I wasn’t going to let that happen again so I loaded the rails as full as possible. I was in a serious time crunch now, so I used the better part of a bottle of lighter fluid to get things heated up quickly. I dropped the lid and waited for the inferno to subside enough to put the perfectly browned- and totally raw- pork legs that were currently sitting on the asphalt parking lot back in their soothing 325′ sauna. The thermometer at this point is at 450′ and rising. So I wait. . . and wait. . . and wait. Finally, after 45 minutes, it settles at 375′. . . close enough. I go get another strong back, get the grill plate back in place and shut the lid. At this point I could use a stiff drink to calm the panic but, as it was only 7:30am, I went in and got another cup of coffee.
10 minutes later I walked out and noticed the smoker was doing exactly what it was supposed to do, namely smoking. However, this was a little more smoke than looked right. It looked like Cheech & Chong were having an End of Days party inside (gratuitous 4/20 reference. . . check!). So I sprinted over, checked the temp and was crushed to see it over 475′! Crap!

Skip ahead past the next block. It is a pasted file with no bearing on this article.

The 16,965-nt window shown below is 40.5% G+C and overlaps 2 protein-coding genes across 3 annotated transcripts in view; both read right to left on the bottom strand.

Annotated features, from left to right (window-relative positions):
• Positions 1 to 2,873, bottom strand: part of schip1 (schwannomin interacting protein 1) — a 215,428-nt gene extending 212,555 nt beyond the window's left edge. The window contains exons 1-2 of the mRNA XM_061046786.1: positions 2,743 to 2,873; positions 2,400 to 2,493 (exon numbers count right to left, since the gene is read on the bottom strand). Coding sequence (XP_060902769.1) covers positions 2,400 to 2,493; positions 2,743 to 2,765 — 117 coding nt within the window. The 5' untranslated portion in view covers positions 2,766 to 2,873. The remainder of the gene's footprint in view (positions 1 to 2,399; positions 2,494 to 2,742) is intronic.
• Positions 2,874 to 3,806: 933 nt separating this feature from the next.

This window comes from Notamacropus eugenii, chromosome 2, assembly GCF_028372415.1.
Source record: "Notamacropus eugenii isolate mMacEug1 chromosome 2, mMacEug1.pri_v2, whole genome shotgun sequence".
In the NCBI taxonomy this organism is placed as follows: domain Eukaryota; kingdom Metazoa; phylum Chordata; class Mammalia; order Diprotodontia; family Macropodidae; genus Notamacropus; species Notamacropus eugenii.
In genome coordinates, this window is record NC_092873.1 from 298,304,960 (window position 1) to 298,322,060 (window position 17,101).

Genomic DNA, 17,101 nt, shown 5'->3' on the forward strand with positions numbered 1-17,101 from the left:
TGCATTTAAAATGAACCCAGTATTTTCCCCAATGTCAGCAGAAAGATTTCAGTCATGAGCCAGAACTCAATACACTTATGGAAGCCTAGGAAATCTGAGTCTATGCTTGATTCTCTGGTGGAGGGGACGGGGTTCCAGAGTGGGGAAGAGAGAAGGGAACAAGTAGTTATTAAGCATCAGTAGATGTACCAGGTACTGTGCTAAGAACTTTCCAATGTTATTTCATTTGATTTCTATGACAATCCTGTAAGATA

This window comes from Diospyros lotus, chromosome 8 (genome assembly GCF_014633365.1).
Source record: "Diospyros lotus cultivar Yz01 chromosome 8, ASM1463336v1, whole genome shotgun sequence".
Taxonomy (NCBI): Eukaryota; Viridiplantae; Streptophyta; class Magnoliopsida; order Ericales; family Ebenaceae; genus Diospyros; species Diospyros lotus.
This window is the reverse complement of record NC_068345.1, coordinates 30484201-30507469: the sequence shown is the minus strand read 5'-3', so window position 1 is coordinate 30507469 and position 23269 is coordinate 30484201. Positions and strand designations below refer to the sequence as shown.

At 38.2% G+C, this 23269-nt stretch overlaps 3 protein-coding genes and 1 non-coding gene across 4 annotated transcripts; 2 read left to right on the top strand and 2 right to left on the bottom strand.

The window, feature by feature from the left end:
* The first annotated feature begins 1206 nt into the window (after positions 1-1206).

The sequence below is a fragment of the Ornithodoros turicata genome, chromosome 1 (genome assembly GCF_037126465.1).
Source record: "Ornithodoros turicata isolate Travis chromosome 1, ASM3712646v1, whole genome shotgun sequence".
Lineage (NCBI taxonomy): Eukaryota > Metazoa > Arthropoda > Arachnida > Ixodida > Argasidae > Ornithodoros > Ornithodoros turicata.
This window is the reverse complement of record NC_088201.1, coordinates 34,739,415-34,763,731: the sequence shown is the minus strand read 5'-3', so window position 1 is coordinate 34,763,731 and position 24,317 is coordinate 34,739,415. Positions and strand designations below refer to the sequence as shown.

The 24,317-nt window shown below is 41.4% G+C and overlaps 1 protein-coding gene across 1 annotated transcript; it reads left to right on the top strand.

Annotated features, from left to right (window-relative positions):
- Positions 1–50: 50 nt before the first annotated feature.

Apparently, all that killer pork fat we covet melts and drips on very hot coals, flares up and creates all these neat little fires. I can see two legs are already approaching charcoal black skin. This is bad. So I sprint into the store and grab a pitcher of water to calm the savage flames. As I race up to the smoker, I find the largest blaze and douse it with water. Everything turns to slow motion and, as the water has covered half the two foot distance from pitcher to pork, I realize the mistake. While water will put out a flare-up on hot coals, it also creates a dust storm of ash that will neatly and completely cover whatever it’s supposed to be cooking.
This was the last straw. Never again smoking meat unless it is for a specific audience of known quantity. . . and I have done some more studying under someone who knows what the heck they are doing. The meat eventually got cooked and served, and the response was mostly positive. Except for the lady who was bitter because we had no vegetarian offerings. We ended up serving about 250 sliders. You would think in Sebastopol, CA, at an Earth Day Celebration, ON NATIONAL MARIJUANA DAY, we would have had a line around the block. But it was a good learning experience. . . whatever.
What made it worth it was doing it together with my wife and kids. While everyone pitches in from time to time, it’s rare for us all to be together at an event. But on this Sunday, Molly ran the cash box, Laura took orders and expedited, and Jackson ran the burger grill. It was cool to see it all in motion. I think that we will do a food booth at the Thursday Night Farmers Market coming to the Barlow this Summer, but it will be grilled sausages only.
In the meantime, we’ll be having a sale this week on 2 lb. packs of pulled pork in our House-made Jack Daniel’s BBQ Sauce. Stock up, as it will be a while before I smoke anything other than a nice cigar.